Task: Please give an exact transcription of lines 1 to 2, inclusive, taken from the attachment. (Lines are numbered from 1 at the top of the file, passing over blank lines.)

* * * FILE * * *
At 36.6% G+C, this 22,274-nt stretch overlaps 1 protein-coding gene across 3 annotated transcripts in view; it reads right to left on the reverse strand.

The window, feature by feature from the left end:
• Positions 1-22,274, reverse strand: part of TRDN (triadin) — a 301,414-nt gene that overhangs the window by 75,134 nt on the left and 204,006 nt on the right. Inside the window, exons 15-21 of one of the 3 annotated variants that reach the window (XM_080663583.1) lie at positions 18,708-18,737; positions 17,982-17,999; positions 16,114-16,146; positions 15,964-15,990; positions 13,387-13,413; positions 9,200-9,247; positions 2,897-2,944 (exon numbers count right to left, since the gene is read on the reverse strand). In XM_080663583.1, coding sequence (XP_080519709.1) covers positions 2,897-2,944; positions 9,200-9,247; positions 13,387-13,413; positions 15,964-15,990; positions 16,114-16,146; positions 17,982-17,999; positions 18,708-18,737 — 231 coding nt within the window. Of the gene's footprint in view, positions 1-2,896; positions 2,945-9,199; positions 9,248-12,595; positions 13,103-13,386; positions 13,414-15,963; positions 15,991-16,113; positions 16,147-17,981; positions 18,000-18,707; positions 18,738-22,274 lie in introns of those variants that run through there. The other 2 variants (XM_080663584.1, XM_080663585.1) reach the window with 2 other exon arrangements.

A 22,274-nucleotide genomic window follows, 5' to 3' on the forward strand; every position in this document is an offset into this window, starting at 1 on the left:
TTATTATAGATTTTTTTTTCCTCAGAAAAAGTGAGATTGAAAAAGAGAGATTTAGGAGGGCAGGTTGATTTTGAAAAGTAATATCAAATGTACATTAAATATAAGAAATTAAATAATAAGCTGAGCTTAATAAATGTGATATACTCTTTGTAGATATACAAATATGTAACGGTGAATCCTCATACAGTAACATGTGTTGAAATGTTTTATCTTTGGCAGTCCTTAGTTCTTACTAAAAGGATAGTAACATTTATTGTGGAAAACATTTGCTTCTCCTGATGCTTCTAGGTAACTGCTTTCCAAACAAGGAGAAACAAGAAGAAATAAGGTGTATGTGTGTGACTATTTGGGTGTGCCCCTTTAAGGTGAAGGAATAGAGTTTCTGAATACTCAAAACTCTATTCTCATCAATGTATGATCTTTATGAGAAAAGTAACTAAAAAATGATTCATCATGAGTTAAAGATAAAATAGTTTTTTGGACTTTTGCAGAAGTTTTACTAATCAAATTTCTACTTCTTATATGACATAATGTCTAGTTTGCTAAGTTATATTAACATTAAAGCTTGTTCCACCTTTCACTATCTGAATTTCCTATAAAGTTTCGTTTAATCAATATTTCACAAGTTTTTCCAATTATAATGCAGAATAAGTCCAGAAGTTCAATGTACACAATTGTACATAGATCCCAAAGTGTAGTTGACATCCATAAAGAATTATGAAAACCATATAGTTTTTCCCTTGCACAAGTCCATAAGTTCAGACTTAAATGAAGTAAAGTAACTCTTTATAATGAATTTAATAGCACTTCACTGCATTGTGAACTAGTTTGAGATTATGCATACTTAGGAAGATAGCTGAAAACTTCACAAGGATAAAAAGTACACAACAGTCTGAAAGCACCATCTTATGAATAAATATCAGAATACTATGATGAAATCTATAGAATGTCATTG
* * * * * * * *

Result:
At 36.6% G+C, this 22,274-nt stretch overlaps 1 protein-coding gene across 3 annotated transcripts in view; it reads right to left on the reverse strand.

The window, feature by feature from the left end: